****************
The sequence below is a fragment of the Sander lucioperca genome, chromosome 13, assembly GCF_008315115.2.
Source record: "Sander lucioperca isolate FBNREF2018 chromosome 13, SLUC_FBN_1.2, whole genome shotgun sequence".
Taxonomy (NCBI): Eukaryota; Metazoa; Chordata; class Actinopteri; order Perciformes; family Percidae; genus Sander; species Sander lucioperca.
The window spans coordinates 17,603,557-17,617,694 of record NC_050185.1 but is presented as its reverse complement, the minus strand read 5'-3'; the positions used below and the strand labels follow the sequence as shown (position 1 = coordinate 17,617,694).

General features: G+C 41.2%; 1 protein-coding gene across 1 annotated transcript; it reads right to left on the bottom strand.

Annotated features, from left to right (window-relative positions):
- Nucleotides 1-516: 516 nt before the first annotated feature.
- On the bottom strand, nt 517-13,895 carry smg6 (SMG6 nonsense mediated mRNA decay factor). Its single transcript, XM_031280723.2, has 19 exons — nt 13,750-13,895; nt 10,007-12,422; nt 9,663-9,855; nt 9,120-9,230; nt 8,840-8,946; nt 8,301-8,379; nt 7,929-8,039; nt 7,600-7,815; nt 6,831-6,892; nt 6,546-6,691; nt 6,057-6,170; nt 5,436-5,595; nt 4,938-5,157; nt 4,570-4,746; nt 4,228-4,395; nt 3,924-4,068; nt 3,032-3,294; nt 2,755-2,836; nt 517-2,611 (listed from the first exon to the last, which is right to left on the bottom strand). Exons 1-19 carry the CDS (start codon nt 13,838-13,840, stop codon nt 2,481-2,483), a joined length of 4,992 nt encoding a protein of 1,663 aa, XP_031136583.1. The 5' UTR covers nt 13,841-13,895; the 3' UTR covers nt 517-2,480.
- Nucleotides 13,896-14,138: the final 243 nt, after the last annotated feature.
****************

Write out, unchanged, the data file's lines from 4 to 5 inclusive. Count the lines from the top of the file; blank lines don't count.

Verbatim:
The window spans coordinates 17,603,557-17,617,694 of record NC_050185.1 but is presented as its reverse complement, the minus strand read 5'-3'; the positions used below and the strand labels follow the sequence as shown (position 1 = coordinate 17,617,694).

General features: G+C 41.2%; 1 protein-coding gene across 1 annotated transcript; it reads right to left on the bottom strand.